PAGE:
As an exercise, I asked students to consider the two pamphlets and, in small groups, assess them closely in order to make an argument about which was more persuasive. Many chose Speght, and for good reason: her pamphlet is immaculately organized, she provides ample evidence to back up her assertions, her biblical exegesis (however much it may have seem alien to us) is clearly more grounded in careful close reading, and time and again she points out the hypocrisies and holes in Swetnam’s work. A few students though offered that Swetnam was the more persuasive of the two. They argued as much by pointing out the power that provocative statements can and do tend to have, especially if they’re being read and disseminated to a group of likely receptive readers. They considered, for instance, the power that someone like Milo can wield over a fairly significant group of people. How he, and likely Swetnam, could harness and entrench oppressive ideologies by relying on emotional appeals rather than facts and careful observations about the world. While they disagreed vehemently with what Swetnam offered in his pamphlet, they saw very clearly the power that this kind of rhetorical approach can have—they saw its cunning, even in the midst of its rhetorical sloppiness. They also pointed out that Swetnam has the rhetorical advantage as the bear-baiter. As David Perry observed so well, provocateurs like Swetnam and Milo set rather clever traps: to ignore them is to risk allowing their ideas to foment (and, in the process, do real and palpable harm), but to engage them gives them the attention they so very clearly require in order to remain compelling and persuasive to their bases. This puts a tremendous burden on someone like Speght as she orchestrates her response—a burden never shouldered by the bear-baiter.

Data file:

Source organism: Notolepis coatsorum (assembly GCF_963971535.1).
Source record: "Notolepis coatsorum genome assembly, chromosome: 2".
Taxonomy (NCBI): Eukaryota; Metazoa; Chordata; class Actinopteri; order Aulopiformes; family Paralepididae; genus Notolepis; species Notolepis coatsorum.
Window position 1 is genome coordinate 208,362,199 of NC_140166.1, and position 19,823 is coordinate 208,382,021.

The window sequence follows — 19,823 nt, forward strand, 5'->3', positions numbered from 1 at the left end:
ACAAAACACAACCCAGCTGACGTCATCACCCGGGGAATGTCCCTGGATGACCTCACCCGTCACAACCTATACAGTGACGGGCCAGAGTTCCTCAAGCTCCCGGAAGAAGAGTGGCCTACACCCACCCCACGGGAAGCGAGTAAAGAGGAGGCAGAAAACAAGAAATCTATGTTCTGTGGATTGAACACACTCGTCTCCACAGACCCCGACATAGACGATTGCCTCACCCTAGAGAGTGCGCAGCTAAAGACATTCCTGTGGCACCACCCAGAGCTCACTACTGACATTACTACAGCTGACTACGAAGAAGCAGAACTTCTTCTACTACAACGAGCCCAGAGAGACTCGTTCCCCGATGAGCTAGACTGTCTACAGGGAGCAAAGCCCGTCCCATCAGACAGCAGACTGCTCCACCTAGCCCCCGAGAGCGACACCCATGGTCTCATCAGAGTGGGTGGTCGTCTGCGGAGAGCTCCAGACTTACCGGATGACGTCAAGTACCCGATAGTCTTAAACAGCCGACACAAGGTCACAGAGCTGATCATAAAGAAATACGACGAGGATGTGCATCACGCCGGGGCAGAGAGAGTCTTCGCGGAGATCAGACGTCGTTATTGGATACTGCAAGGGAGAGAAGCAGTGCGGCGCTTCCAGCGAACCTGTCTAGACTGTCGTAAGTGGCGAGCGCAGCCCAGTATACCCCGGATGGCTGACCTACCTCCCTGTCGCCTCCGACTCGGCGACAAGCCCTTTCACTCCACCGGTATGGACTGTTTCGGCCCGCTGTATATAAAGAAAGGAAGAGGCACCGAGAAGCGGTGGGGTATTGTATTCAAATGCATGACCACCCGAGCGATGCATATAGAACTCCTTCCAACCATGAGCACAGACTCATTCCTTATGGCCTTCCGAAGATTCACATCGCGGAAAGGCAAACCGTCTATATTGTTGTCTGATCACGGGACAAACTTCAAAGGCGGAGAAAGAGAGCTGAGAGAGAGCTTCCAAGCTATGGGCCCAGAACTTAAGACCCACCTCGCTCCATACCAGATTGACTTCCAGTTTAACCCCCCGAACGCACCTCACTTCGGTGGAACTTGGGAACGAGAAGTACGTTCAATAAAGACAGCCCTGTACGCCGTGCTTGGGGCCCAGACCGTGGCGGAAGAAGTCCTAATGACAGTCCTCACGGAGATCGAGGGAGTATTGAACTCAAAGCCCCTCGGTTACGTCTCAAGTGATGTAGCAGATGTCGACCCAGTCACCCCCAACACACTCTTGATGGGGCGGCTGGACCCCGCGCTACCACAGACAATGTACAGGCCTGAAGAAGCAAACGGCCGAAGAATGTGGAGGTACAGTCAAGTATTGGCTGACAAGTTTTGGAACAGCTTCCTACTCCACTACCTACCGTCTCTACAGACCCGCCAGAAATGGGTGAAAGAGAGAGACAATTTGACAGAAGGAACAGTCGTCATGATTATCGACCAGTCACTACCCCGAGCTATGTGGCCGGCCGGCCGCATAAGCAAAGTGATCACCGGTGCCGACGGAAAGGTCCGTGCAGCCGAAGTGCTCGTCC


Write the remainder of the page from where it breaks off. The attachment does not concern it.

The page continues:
In closing, I invited students to turn to Speght’s pamphlet and consider it as a proto-feminist text. The term proto-feminism had come up several times throughout the course, and Speght offered the perfect set of opportunities to interrogate and press on its boundaries. Through a series of closing questions, I stressed the fact that while Speght seems at first to talk about women generally, she stresses fairly early on that she’s focused on “virtuous” women. This, I offered, implicitly leaves out any/all women she might code as not virtuous. I then directed their attention to the fact that she may have been referring to Protestant women specifically, and that her telling use of the word “heathen” (which she uses to call out Swetnam’s terrible writing) signals—again implicitly—that women of other cultures and religions may well not be included in her category of virtuous women worth defending. I also offered that for as much as Speght diverges from Swetnam, she too insists on a heternormative gender binary with clearly defined roles and attributes. As Dinshaw and others have argued about the Wife of Bath, in other words, this is not a work seeking to dismantle a patriarchy but rather one that seeks to find greater degrees of agency within it. I invited them, as a result, to consider the diverse peoples (persons of color, persons of different religions, anyone who might today identify as LGBTQIA, women who aren't "virtuous") who are actively excluded because of Speght’s maintenance of these hierarchies in her writing. In the end, I offered that what we have here isn’t a kind of proto-feminism in any sort of intersectional sense, but rather a kind of proto-white-feminism that, for as radical as it may well have been in its day, simultaneously works to affirm certain oppressive cultural norms even as it seeks to upend others. 

Winter quarter was a brutal one on a variety of fronts, and it was one in which my campus palpably felt (and honestly continues to feel) the effects of the shooting that took place when Milo came to campus. It was a quarter where I regularly lost sleep over the way in which people like him use the past to justify their metastasized hatreds and racisms. I still lose sleep over that, and so much else these days. But I have to say—in these two class meetings, it felt more than a little good to roll up my sleeves with my students and work, in ways however small, towards the goal that the inimitable @ChaucerDothTweet said so beautifully: